Dancing FBI Agent Who Shot A Bystander Will Get His Gun Back, Judge Rules

Considering the range of fireable offenses for most any job, shooting someone while on or off the job would easily and obviously rank high up as something warranting immediate termination with no questions asked. 

Apparently this is not the case with federal government employees, however, and specifically the FBI. 

Last month we featured the viral video of FBI agent Chase Bishop accidentally shooting a bystander at a Colorado bar while busting a move that included a backflip in the middle of a boozed up crowd. During the bizarre dance move, the agent's gun ejected out of his holster onto the floor and as he lunged to pick it up, the gun went off, seriously wounding nearby bar patron Tom Reddington, who was treated and eventually released from a hospital.

FBI agent Chase Bishop, who lives and works in Washington D.C., will get his gun back while awaiting his court hearing. 

Common sense might dictate this is a man who shouldn't be carrying a gun while awaiting his court hearing after he was charged with one count of second-degree assault in connection with the June 2 shooting. 

But a Denver judge has ruled he can now carry his weapon again on or off duty as Bishop considers a possible plea deal and future court date of August 21st. 

According to the Denver Post:

Chase Bishop, 29, had his protection order amended by a Denver judge during a Tuesday court appearance, said Ken Lane, Denver District Attorney spokesman.

The amendment was modified to let Bishop carry his service weapon on and off duty, “so long as it is done in a manner pursuant to FBI policy,”Lane said.

Naturally, we might ask: what would it take for an FBI agent under criminal investigation to be barred from carrying a firearm? 

The Denver Post notes further that "The FBI also has not released any information about its policy for agents carrying weapons while off duty and in alcohol establishments."

What's more is that FBI policy was actually invoked favorably to help convince the judge that the agent should arm himself, as the New York Post reports:

Bishop’s lawyer, David Goddard, told Judge Fran Simonet that the FBI strongly encourages its agents to carry the service weapons when they are not working. Prosecutors did not object, so Simonet said Bishop could be armed both on and off duty.

The victim, Tom Reddington, who was reportedly shot through an arterytold ABC News last month that he does not blame Bishop, saying “I’m not vindictive at all. I don’t want to ruin his life. At this point, there’s nothing we can do to fix it. So, let’s just move on and deal with it as best we can.”

Aftermath of the accidental shooting at the Denver bar Mile High Spirits. Image source: CBS

Well at the very least the FBI or the court could take away his gun. Police investigated whether or not Bishop was drunk at the time, but a blood alcohol test was never made public and investigators decided to file the second-degree assault charge without the test results.

The Denver, Colorado bar where the incident took place, Mile High Spirits, previously issued a statement saying the bar's owners looked forward to speaking with the FBI “so we can come to understand (the agent’s) presence and his need to be armed in our establishment,” in violation of the business’ rules.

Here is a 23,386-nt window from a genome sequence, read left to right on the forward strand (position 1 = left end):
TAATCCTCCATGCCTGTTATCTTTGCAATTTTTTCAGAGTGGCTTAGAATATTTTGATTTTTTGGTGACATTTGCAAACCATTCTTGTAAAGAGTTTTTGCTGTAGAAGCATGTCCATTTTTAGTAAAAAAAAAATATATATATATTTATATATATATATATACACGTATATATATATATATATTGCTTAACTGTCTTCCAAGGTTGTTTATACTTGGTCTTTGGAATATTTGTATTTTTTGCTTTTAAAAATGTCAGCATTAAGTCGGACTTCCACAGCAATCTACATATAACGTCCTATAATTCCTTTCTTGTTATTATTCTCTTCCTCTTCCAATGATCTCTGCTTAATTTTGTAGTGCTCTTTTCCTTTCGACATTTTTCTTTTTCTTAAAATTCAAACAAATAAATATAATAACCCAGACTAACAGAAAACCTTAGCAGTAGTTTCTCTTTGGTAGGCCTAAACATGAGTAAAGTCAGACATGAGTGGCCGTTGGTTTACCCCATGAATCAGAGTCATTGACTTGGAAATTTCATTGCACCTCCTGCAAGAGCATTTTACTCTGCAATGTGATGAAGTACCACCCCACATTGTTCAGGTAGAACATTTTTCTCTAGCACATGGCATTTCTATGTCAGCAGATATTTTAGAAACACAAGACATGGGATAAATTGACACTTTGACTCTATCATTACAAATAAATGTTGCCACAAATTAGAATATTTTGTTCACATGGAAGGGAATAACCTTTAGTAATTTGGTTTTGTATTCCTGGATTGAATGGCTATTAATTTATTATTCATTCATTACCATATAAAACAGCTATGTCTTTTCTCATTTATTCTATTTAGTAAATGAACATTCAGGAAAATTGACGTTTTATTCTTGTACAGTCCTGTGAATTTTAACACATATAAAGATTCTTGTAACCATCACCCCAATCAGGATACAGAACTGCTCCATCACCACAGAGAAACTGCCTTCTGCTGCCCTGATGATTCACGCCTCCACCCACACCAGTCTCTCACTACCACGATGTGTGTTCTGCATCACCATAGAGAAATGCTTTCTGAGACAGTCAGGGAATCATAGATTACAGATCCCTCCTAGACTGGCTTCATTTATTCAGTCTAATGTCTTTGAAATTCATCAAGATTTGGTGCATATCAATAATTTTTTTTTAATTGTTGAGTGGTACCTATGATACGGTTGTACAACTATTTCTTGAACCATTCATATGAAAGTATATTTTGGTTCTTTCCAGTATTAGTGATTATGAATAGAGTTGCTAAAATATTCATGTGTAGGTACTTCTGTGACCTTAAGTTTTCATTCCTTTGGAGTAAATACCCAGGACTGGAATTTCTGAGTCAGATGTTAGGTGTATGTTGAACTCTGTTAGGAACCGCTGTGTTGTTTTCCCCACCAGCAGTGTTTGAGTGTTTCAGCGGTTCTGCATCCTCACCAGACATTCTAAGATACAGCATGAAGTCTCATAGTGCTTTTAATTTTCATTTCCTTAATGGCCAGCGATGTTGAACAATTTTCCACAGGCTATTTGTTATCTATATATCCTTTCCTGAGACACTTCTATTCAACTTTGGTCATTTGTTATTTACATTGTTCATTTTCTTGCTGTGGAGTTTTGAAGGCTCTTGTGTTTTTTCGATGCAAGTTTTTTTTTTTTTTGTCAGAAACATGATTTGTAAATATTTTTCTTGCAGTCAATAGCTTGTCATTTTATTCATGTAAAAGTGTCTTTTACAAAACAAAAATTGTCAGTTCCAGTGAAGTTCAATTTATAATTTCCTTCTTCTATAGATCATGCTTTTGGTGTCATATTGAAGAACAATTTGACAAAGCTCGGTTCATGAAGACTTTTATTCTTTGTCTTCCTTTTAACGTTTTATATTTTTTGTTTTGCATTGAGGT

The bar also announced the shooting victim will be “welcome at Mile High Spirits to enjoy complimentary drinks forever.”



Cognitive Dissonance Bud Dry Wed, 07/11/2018 - 19:04 Permalink

The amendment was modified to let Bishop carry his service weapon on and off duty, “so long as it is done in a manner pursuant to FBI policy,”Lane said.

So am I to presume the agent was carrying his gun "pursuant to FBI policy" when he "accidentally" shot someone?

One can only wonder what would have happened to me if I had done the same thing....assuming I could bust a move like this agent did.

There is a mention about the agent considering a plea deal. I bet it's something like "guilty of unauthorized target practice" or some such nonsense.

In reply to by Bud Dry

hedgeless_horseman Cognitive Dissonance Wed, 07/11/2018 - 19:06 Permalink


and as he lunged to pick it up, the gun went off

No, he pulled the trigger causing it to fire, because it does not have a mechanical safety.  Probably a Glock. 

My personal recommendations for semi-automatic self-defense concealed carry pistol manufacturers are FNH and H&K, because both make highly reliable DA models that do have a safety lever, and it is not on the trigger.  This preference will absolutely infuriate Glock lovers.  Oh well.  I have several reasons why, but the primary one is that I like to keep the fight cycle consistent for all weapons: pistol, rifle, and shotgun.  We are required to knock-off the safety for both rifle and shotgun, so we must train to do it, because it is very bad (potentially life threatening) to not train to disengage and/or engage the safety on a weapon that has a safety. Therefore, I want a safety on my pistol, too, to keep things simple and consistent in my brain.  In addition, I believe that it is indeed more safe to have a true safety on a firearm.  The Glock-style "safety" on the trigger simply does not count, it does not prevent the pistol from firing when the trigger is pulled, like a safety on a rifle or shotgun do.



In reply to by Cognitive Dissonance

Uchtdorf johngaltfla Wed, 07/11/2018 - 19:09 Permalink

The gun is a semi-auto. It fired because he picked it up with his finger on the trigger.

Q: What happens when a semi-auto fires and there's another round in the magazine?

A: It goes into the chamber.

The dude stuck that gun in his pants again. The happier ending to this story would have been that it "went off" the next time he touched it and opened a vent hole in his backside.

In reply to by johngaltfla